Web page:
Minimum term – All states and territories (other than NSW and Queensland) specify the length of a retail lease must not be less than five years. This requirement can be waived in some instances after receipt of qualified legal advice.

Assigning and subletting – If a tenant wishes to sell their business, they will need to assign their lease or sublet the property.  The relevant legislation generally sets out a procedure for obtaining consent to an assignment or sublease of the lease. It is important to make sure clauses are included in your lease dealing with these topics.

Notice of works landlord’s works and landlord maintenance obligations – The legislation generally requires a landlord to give tenants prior notice before carrying out disruptive works. Obligations are also placed on a landlord to maintain the shopping centre and ensure services are operational. Compensation for disruption is also often available to tenants.

Relocation and demolition – Your lease may contain a provision allowing the landlord to relocate you to another part of the centre or to terminate the lease entirely if they are proposing to carry out a demolition. The various legislation provides for compensation in the event the landlord seeks to rely on that clause. It would be preferable to exclude relocation and demolition clauses in your lease as they cause significant disruption to trade if relied upon.

Dispute Resolution – All the relevant legislation contains dispute resolution processes. This usually requires some kind of mediation rather than court litigation. Generally, matters will be considered by the relevant state or territory tribunal rather than the court.

The Process!

A retail lease must not be entered into without prior disclosure of terms being provided by the landlord.  Before a retail lease is even negotiated, a landlord will often need to provide a tenant with the following documents:‍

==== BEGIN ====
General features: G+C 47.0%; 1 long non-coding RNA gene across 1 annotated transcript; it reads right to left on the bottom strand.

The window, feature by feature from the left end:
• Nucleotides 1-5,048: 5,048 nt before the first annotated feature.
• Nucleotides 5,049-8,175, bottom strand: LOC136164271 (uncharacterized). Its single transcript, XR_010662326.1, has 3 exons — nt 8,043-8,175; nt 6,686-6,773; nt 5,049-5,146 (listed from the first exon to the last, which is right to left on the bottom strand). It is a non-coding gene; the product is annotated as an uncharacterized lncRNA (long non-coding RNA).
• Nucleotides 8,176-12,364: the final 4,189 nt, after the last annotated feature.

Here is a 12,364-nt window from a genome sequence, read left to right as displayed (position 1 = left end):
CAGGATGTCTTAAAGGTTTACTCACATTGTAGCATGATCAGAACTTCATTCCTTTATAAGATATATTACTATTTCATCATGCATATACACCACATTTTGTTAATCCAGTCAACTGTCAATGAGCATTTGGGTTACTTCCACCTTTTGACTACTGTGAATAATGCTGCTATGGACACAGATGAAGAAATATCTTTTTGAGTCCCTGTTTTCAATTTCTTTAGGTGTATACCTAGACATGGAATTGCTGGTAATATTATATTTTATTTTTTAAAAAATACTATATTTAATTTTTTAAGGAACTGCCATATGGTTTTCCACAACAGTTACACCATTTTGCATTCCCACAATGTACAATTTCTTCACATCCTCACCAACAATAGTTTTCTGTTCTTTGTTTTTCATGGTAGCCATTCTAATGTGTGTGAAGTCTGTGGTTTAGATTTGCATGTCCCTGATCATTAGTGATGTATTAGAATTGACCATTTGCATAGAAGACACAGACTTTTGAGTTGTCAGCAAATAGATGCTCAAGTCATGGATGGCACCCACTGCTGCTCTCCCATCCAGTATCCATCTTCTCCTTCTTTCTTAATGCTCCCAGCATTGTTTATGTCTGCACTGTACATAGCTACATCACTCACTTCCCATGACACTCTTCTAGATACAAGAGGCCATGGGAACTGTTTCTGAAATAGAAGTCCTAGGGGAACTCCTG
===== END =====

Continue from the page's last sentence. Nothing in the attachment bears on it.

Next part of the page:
• a copy of the proposed lease;
  • a Lessor Disclosure Statement in a form prescribed by the relevant legislation; and
  • an information brochure (Victoria – VSBC Information Brochure Retail Leases: Important Facts for Tenant, NSW – NSW Retail Tenancy Guide).

Failure by a landlord to provide a lessor disclosure statement can sometimes allow the tenant rights to terminate the lease in certain circumstances.

A lessee disclosure statement is generally also required to be given by the tenant to the landlord. In Queensland this obligation also includes obtaining and providing legal and financial advice certificates.

From there, once the key terms are agreed, a heads of agreement or lease proposal will be issued and the commercial terms of the lease can be negotiated.  

Once the heads of agreement document is signed, a lease will be issued for execution.  

The tenant may at this stage wish to make further amendments and negotiate the legal terms further.  Once agreed, the lease will be signed by both parties and if the lease is for longer than 3 years, it is generally registered on title (except in Victoria).

We can help you

If you have any questions, or would like more information about how we can assist you or your practice, please call 1800 867 113, or to organise a confidential discussion at a time that suits you, please click here 

About the author

Lindsay McGregor

Lindsay McGregor is a lawyer and the Head of Property in our Avant Law team. He has been working in property related matters for over 20 years. He was previously a partner at a highly regarded national firm and has considerable experience in property transactions across Australia. He has previously acted for some of the country’s biggest property investors and developers and can use this experience to your advantage.

Disclaimers

The information in this article does not constitute legal advice or other professional advice and should not be relied upon as such. It is intended only to provide a summary and general overview on matters of interest and it is not intended to be comprehensive. You should seek legal or other professional advice before acting or relying on any of this content. The information in this article is current to 15 July 2022.  Legal services are provided by Avant Law.  Liability limited by a scheme approved under Professional Standards Legislation. Legal practitioners employed by Avant Law Pty Limited are members of the scheme. © Avant Mutual Group Limited 2024